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First stage of diabetes prevention programme announced

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The programme will provide weight loss advice The programme will provide weight loss advice

Up to 20,000 at risk of developing type 2 diabetes will take part in the first national diabetes prevention programme this year, NHS England has announced.

The scheme, Healthier you: The NHS diabetes prevention programme, will begin in 2016 with a first wave of 27 areas with up to 20,000 places available. This will rollout to the whole country by 2020 with an expected 100,000 referrals available for every year after.

Those referred to the programme will get personalised help to reduce their risk of developing the condition. The scheme will provide education on healthy eating and lifestyle; weight loss advice; and bespoke physical exercise programmes.

‘Around 500 people every day find out they’ve got Type 2 diabetes – a serious but often preventable health condition,’ said Simon Stevens, NHS England’s chief executive officer. 'By offering targeted support for at-risk individuals, the NHS is now playing our part in the wider campaign against obesity – which is already costing the country more than we spend on the police and fire service combined.’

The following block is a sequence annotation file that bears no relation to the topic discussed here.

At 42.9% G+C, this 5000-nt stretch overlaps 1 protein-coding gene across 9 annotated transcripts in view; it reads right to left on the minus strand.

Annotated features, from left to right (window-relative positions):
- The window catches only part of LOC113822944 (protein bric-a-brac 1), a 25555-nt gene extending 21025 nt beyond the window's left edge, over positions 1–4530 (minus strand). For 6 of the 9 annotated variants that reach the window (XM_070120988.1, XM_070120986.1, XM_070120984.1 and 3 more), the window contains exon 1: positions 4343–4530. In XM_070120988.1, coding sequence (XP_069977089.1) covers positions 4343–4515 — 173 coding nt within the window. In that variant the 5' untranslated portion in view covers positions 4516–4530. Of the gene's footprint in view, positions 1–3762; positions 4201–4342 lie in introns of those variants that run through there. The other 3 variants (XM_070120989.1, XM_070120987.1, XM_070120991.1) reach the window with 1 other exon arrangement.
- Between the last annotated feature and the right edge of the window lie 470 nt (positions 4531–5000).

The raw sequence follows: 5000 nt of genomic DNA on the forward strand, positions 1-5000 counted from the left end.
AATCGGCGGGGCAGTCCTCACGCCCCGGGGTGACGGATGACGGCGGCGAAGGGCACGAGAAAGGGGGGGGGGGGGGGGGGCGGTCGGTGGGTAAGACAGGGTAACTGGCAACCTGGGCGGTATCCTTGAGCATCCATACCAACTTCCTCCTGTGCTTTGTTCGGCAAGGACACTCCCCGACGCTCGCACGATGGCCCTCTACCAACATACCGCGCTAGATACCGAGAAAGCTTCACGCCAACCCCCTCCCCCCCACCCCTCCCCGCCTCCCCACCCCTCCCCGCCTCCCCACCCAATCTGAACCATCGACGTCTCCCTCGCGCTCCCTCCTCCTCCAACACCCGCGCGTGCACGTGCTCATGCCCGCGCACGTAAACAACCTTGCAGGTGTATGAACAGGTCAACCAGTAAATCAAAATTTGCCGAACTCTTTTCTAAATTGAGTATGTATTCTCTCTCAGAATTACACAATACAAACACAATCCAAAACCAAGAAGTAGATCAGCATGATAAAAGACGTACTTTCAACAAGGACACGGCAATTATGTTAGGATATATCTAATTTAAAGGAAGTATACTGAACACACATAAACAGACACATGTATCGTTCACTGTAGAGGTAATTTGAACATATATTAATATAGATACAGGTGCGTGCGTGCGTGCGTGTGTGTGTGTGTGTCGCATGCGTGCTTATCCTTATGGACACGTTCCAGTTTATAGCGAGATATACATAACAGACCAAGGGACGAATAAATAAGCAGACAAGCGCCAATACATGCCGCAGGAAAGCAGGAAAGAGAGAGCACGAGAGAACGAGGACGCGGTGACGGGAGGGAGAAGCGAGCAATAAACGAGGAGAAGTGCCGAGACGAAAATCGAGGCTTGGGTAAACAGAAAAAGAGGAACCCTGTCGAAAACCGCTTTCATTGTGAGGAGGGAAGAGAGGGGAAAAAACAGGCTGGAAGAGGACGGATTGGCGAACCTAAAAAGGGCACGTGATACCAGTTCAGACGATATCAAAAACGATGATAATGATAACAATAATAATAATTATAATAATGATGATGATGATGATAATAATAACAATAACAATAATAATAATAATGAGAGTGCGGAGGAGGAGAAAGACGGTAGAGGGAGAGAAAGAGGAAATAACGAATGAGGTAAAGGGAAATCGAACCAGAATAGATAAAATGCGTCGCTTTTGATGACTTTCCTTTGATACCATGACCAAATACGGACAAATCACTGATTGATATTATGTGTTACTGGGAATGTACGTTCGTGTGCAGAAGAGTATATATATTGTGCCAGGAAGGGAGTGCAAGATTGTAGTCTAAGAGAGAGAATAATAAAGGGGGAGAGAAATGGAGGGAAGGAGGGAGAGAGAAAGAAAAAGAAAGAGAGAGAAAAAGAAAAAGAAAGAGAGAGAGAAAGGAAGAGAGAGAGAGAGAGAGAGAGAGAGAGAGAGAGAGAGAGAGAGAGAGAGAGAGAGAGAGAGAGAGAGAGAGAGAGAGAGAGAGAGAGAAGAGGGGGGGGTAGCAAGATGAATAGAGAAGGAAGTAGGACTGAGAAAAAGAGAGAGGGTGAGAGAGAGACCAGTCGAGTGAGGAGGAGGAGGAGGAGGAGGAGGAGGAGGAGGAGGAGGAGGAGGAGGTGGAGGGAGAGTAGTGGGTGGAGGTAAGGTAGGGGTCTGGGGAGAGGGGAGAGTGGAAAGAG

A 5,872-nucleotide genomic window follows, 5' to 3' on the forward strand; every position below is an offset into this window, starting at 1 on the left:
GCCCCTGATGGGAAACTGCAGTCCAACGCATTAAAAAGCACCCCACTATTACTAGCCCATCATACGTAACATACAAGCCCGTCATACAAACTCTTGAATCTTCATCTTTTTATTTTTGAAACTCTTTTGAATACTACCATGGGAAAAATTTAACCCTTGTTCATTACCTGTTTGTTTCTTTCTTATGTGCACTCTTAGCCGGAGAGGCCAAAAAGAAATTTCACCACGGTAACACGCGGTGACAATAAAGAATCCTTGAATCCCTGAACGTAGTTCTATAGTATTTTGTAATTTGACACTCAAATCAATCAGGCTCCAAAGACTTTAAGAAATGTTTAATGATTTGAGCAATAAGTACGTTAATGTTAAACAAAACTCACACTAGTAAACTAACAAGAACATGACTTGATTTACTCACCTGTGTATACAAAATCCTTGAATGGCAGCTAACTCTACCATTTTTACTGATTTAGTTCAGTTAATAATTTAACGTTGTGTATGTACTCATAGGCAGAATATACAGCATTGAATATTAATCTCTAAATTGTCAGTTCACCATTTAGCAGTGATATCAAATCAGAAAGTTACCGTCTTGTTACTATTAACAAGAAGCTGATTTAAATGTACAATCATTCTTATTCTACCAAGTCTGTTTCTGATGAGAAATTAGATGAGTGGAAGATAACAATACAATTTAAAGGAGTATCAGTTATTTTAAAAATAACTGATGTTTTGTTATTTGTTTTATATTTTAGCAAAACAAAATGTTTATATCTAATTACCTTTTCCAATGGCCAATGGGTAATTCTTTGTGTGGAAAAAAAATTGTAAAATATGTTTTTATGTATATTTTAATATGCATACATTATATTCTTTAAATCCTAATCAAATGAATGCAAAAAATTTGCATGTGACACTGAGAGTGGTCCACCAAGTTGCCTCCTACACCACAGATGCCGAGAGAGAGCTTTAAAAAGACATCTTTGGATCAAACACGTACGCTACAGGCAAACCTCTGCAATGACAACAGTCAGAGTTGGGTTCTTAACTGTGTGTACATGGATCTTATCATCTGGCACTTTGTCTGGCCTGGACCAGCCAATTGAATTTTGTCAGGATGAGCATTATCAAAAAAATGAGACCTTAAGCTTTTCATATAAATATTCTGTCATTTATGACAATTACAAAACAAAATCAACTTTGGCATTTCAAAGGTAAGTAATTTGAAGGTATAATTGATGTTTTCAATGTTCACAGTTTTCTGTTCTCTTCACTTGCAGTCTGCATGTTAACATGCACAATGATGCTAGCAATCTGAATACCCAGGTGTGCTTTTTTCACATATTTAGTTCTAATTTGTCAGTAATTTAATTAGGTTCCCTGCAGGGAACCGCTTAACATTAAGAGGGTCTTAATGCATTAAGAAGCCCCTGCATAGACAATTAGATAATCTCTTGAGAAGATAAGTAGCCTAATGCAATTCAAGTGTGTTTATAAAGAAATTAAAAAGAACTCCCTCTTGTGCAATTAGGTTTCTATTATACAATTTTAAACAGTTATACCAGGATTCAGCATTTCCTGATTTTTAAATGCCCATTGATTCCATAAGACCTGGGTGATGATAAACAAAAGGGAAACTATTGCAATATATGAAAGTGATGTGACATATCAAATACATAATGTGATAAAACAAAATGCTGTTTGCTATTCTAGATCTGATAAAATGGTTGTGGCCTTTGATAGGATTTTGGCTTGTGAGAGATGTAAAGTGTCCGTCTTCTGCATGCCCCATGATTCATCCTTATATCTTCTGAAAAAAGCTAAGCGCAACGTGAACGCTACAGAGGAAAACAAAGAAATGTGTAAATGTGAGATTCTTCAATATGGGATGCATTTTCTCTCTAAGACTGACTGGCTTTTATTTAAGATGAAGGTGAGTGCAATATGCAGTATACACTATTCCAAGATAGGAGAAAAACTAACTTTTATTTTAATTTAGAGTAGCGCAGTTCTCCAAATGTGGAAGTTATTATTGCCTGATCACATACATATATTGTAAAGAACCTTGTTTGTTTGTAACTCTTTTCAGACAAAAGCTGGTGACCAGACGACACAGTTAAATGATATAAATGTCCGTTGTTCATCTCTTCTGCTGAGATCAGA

The 27 areas will open their doors to patients in the next few months and throughout 2016. Over nine months, patients will be offered at least 13 education and exercise sessions of one to two hours per session.

The programme has been created to reduce the incidence of diabetes, one of the costliest conditions for the NHS. Over 2.6 million people have the condition in England, while one in six people admitted to hospital have the condition.

'That people in England identified at high risk of developing Type 2 diabetes will be offered personalised support to help them to eat well, become more active and maintain a healthy weight is therefore a significant step in the right direction,’ said Chris Askew, the chief executive of Diabetes UK. ‘This will provide them with the best possible chance of reducing their risk of developing Type 2 diabetes, and living a long full healthier life.’

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